- Is Tartuffe in fact anti-religious, or does it only attack corruptions of religion?
I don’t know if you are meaning to ask if Tartuffe himself is ant-religious or not, or the poem as a whole… I want to say though, that both are more so to the corruption of religion. I think that Tartuffe may want to do his best at being the most righteous that he can be however he himself is seen by many in the poem as a “bigot’ and Dorine refers to him as a fraud. The insults from many in the play are extensive. It seems that many are under a mutual understanding that Tartuffe is a hypocrite and I would say slightly ruins to face of religion for the rest of them. In Scene 3, Tartuffe is totally hitting on Elmire and is trying to cop a feel, “Feeling your gown; what soft, fine woven stuff!’. When previously he was preaching to Dorine that she was showing too much of her bosom. I think that MoliÃ¨re is poking fun at religion and the self- righteous through his play and Tartuffe himself.
- In what respects is Hugo’s Satan a heroic figure? How does Hugo’s account differ from Dante’s?
I wouldn’t agree that Hugo’s Satan is a heroic figure… but I guess in a way, after his 10,000 year journey he finally found hell. Hugo and Dante differ in many aspects, but I would say the one that sets them apart the most is what they describe hell as. Dante has many different levels, while Hugo mentions that is incredibly dark and lonely.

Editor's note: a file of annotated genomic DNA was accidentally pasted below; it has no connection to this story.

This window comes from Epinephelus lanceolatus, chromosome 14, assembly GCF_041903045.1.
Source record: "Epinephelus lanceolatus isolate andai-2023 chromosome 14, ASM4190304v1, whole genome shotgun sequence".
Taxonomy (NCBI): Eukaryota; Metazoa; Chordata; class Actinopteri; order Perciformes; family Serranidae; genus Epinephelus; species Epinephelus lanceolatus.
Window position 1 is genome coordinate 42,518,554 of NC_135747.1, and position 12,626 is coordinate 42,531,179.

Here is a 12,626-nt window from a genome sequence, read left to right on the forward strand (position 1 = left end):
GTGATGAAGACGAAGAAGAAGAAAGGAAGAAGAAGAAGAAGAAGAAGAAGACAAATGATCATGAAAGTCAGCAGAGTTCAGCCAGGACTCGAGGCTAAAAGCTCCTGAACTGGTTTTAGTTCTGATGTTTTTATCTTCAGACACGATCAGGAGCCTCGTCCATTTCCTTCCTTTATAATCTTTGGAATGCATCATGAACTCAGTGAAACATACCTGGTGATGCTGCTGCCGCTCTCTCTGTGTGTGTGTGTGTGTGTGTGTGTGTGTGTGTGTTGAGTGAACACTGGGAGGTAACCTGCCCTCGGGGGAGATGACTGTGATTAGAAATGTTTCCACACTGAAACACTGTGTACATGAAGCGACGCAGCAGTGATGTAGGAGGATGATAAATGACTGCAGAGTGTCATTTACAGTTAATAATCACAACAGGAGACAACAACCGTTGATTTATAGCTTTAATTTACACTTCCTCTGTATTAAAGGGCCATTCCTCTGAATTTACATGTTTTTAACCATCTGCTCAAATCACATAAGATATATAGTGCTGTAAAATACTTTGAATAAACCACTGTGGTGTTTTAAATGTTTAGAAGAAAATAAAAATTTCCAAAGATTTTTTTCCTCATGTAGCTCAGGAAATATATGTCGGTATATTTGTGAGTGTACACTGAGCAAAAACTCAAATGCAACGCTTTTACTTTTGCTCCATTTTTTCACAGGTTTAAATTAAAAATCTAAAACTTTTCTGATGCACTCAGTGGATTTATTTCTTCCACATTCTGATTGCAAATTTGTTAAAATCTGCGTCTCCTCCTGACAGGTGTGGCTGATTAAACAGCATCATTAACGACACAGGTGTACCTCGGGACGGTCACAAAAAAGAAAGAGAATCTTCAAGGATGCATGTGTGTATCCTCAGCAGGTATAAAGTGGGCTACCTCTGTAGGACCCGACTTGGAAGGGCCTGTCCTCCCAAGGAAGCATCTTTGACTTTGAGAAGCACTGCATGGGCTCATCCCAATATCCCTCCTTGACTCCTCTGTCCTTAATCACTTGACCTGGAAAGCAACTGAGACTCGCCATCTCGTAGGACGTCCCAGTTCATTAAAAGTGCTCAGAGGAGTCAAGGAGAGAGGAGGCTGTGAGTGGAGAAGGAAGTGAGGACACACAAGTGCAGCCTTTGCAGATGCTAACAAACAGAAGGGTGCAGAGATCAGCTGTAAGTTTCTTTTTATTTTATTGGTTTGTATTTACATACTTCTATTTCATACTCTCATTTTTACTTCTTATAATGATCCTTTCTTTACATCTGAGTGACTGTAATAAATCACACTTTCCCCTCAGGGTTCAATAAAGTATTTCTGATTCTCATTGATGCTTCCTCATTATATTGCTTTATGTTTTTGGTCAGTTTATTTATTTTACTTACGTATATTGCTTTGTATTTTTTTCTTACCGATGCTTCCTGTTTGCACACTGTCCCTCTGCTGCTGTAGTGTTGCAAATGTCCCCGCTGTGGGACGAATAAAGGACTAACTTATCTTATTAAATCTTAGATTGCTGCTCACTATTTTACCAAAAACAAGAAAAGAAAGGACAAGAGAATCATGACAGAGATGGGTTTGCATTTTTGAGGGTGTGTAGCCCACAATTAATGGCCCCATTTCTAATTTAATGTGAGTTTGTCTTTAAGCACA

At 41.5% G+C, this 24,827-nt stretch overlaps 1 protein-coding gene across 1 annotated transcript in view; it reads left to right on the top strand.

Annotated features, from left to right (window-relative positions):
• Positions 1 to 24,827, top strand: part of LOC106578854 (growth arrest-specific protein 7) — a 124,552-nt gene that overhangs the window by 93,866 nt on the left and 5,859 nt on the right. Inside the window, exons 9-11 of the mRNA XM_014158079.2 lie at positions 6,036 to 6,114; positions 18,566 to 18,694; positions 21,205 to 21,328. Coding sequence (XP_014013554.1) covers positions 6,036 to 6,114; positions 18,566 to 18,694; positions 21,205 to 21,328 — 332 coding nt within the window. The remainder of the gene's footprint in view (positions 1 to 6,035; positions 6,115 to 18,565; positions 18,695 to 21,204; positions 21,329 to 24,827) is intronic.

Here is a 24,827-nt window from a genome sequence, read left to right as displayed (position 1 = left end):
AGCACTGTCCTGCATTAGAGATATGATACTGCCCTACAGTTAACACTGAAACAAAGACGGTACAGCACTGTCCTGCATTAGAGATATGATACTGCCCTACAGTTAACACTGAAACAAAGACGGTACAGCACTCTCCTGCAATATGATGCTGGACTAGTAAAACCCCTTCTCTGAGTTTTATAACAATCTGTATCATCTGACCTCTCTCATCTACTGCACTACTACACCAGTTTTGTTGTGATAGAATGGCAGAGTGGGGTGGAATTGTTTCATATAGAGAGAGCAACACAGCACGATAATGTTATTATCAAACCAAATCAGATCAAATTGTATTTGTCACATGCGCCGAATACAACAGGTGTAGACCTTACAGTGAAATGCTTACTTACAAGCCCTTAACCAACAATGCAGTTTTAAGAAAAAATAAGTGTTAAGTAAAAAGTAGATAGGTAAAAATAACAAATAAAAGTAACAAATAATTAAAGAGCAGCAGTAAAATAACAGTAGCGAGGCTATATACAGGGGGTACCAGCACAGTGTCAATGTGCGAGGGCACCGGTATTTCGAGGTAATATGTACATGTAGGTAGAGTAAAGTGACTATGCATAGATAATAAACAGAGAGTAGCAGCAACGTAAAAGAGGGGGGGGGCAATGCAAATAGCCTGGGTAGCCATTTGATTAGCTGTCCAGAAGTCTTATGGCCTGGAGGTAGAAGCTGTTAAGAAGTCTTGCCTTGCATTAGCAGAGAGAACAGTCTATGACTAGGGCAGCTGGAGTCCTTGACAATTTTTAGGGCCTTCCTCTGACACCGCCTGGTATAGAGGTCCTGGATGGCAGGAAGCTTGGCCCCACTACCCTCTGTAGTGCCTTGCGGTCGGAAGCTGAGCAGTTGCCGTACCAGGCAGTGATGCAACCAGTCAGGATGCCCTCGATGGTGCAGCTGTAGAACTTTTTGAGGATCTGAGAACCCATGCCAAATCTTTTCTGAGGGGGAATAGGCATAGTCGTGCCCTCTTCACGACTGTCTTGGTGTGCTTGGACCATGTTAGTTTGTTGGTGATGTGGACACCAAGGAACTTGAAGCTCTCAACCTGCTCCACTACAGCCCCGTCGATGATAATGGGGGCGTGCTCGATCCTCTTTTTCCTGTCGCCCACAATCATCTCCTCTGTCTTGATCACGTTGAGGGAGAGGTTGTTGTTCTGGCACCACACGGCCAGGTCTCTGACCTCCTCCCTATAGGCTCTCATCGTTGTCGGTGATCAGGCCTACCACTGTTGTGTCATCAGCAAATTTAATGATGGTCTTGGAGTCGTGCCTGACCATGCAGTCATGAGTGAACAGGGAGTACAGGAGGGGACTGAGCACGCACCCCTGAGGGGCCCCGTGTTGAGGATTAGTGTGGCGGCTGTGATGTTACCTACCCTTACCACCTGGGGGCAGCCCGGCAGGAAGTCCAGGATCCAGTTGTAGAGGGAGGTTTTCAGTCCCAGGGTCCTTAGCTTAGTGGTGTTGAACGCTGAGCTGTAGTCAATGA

- Discuss and compare the images in any two poems assigned for this week.
I found it somewhat difficult to interpret these poems, for they all seemed to be so depressing. I can understand why they would be, for the writers all faced some trail and writing must have been an escape for them. I think that the two poems that I liked the most however, were Leopardi’s “To Sylvia’ and “The Village Saturday’. Both seemed similar (ironic, they had the same author), in a way that they portray the young, youthful, and beautiful younger ones, and then in a more depressing tone say, “hey, it won’t always be like this’.
“My child, enjoy the season, I will not tell you more; but if the day Seems slow in coming, do not grieve too much’ (Leopardi line 46-48).